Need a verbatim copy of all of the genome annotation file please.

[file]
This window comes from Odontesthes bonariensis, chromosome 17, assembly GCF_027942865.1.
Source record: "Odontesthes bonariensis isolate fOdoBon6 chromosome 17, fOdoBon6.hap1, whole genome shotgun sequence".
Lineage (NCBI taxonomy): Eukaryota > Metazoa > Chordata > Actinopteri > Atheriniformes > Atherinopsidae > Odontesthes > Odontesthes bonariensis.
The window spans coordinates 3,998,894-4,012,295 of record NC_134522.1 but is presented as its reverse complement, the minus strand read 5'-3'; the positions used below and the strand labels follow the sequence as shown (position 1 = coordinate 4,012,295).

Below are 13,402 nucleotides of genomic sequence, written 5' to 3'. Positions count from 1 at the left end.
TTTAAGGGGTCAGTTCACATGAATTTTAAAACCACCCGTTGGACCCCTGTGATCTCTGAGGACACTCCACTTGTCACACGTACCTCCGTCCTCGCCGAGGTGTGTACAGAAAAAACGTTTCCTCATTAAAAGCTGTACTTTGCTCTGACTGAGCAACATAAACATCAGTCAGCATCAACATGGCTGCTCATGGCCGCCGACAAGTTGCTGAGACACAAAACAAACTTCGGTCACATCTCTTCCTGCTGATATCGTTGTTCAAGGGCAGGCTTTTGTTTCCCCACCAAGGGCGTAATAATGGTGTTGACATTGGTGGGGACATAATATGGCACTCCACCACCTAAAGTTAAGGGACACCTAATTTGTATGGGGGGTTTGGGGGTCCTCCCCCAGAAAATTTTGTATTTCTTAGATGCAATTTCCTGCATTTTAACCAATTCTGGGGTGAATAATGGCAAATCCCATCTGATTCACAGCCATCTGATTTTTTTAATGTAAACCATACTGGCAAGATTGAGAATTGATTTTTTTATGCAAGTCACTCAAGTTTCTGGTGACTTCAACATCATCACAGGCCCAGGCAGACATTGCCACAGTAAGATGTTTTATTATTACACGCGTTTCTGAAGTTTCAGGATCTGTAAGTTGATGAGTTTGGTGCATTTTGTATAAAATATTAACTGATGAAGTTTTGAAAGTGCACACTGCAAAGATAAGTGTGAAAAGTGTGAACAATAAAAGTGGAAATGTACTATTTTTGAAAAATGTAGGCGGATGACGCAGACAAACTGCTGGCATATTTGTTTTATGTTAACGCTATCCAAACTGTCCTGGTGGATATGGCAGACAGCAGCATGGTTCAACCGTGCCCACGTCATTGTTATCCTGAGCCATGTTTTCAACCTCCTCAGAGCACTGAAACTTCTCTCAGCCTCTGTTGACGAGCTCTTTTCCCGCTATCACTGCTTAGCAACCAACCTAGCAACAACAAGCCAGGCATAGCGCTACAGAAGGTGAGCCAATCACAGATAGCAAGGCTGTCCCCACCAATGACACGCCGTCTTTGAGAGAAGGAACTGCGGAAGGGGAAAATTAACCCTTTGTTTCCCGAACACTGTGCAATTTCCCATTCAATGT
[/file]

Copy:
This window comes from Odontesthes bonariensis, chromosome 17, assembly GCF_027942865.1.
Source record: "Odontesthes bonariensis isolate fOdoBon6 chromosome 17, fOdoBon6.hap1, whole genome shotgun sequence".
Lineage (NCBI taxonomy): Eukaryota > Metazoa > Chordata > Actinopteri > Atheriniformes > Atherinopsidae > Odontesthes > Odontesthes bonariensis.
The window spans coordinates 3,998,894-4,012,295 of record NC_134522.1 but is presented as its reverse complement, the minus strand read 5'-3'; the positions used below and the strand labels follow the sequence as shown (position 1 = coordinate 4,012,295).

Below are 13,402 nucleotides of genomic sequence, written 5' to 3'. Positions count from 1 at the left end.
TTTAAGGGGTCAGTTCACATGAATTTTAAAACCACCCGTTGGACCCCTGTGATCTCTGAGGACACTCCACTTGTCACACGTACCTCCGTCCTCGCCGAGGTGTGTACAGAAAAAACGTTTCCTCATTAAAAGCTGTACTTTGCTCTGACTGAGCAACATAAACATCAGTCAGCATCAACATGGCTGCTCATGGCCGCCGACAAGTTGCTGAGACACAAAACAAACTTCGGTCACATCTCTTCCTGCTGATATCGTTGTTCAAGGGCAGGCTTTTGTTTCCCCACCAAGGGCGTAATAATGGTGTTGACATTGGTGGGGACATAATATGGCACTCCACCACCTAAAGTTAAGGGACACCTAATTTGTATGGGGGGTTTGGGGGTCCTCCCCCAGAAAATTTTGTATTTCTTAGATGCAATTTCCTGCATTTTAACCAATTCTGGGGTGAATAATGGCAAATCCCATCTGATTCACAGCCATCTGATTTTTTTAATGTAAACCATACTGGCAAGATTGAGAATTGATTTTTTTATGCAAGTCACTCAAGTTTCTGGTGACTTCAACATCATCACAGGCCCAGGCAGACATTGCCACAGTAAGATGTTTTATTATTACACGCGTTTCTGAAGTTTCAGGATCTGTAAGTTGATGAGTTTGGTGCATTTTGTATAAAATATTAACTGATGAAGTTTTGAAAGTGCACACTGCAAAGATAAGTGTGAAAAGTGTGAACAATAAAAGTGGAAATGTACTATTTTTGAAAAATGTAGGCGGATGACGCAGACAAACTGCTGGCATATTTGTTTTATGTTAACGCTATCCAAACTGTCCTGGTGGATATGGCAGACAGCAGCATGGTTCAACCGTGCCCACGTCATTGTTATCCTGAGCCATGTTTTCAACCTCCTCAGAGCACTGAAACTTCTCTCAGCCTCTGTTGACGAGCTCTTTTCCCGCTATCACTGCTTAGCAACCAACCTAGCAACAACAAGCCAGGCATAGCGCTACAGAAGGTGAGCCAATCACAGATAGCAAGGCTGTCCCCACCAATGACACGCCGTCTTTGAGAGAAGGAACTGCGGAAGGGGAAAATTAACCCTTTGTTTCCCGAACACTGTGCAATTTCCCATTCAATGT